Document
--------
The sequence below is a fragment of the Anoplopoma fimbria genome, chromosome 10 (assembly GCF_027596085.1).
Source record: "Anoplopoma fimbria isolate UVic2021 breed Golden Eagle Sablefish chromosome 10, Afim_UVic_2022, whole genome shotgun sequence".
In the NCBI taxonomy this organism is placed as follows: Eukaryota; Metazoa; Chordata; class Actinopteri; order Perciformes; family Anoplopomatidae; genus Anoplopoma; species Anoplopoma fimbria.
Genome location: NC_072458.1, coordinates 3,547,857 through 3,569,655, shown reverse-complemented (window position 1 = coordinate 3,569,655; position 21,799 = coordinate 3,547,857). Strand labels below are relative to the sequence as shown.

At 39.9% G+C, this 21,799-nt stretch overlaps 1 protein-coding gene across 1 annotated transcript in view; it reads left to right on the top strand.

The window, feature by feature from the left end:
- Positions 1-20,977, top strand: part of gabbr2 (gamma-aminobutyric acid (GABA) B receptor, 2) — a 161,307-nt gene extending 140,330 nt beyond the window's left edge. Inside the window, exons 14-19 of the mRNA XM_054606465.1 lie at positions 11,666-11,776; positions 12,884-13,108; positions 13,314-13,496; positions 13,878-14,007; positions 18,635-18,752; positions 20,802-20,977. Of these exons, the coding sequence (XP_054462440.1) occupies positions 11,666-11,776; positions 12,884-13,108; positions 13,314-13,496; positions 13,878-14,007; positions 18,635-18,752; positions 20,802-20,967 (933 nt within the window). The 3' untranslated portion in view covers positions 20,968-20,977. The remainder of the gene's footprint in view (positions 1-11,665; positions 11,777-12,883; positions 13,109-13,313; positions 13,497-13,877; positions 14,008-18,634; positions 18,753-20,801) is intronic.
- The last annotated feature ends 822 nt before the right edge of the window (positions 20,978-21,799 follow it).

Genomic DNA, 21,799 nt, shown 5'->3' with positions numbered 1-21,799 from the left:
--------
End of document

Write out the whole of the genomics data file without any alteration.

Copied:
The sequence below is a fragment of the Anoplopoma fimbria genome, chromosome 10 (assembly GCF_027596085.1).
Source record: "Anoplopoma fimbria isolate UVic2021 breed Golden Eagle Sablefish chromosome 10, Afim_UVic_2022, whole genome shotgun sequence".
In the NCBI taxonomy this organism is placed as follows: Eukaryota; Metazoa; Chordata; class Actinopteri; order Perciformes; family Anoplopomatidae; genus Anoplopoma; species Anoplopoma fimbria.
Genome location: NC_072458.1, coordinates 3,547,857 through 3,569,655, shown reverse-complemented (window position 1 = coordinate 3,569,655; position 21,799 = coordinate 3,547,857). Strand labels below are relative to the sequence as shown.

At 39.9% G+C, this 21,799-nt stretch overlaps 1 protein-coding gene across 1 annotated transcript in view; it reads left to right on the top strand.

The window, feature by feature from the left end:
- Positions 1-20,977, top strand: part of gabbr2 (gamma-aminobutyric acid (GABA) B receptor, 2) — a 161,307-nt gene extending 140,330 nt beyond the window's left edge. Inside the window, exons 14-19 of the mRNA XM_054606465.1 lie at positions 11,666-11,776; positions 12,884-13,108; positions 13,314-13,496; positions 13,878-14,007; positions 18,635-18,752; positions 20,802-20,977. Of these exons, the coding sequence (XP_054462440.1) occupies positions 11,666-11,776; positions 12,884-13,108; positions 13,314-13,496; positions 13,878-14,007; positions 18,635-18,752; positions 20,802-20,967 (933 nt within the window). The 3' untranslated portion in view covers positions 20,968-20,977. The remainder of the gene's footprint in view (positions 1-11,665; positions 11,777-12,883; positions 13,109-13,313; positions 13,497-13,877; positions 14,008-18,634; positions 18,753-20,801) is intronic.
- The last annotated feature ends 822 nt before the right edge of the window (positions 20,978-21,799 follow it).

Genomic DNA, 21,799 nt, shown 5'->3' with positions numbered 1-21,799 from the left: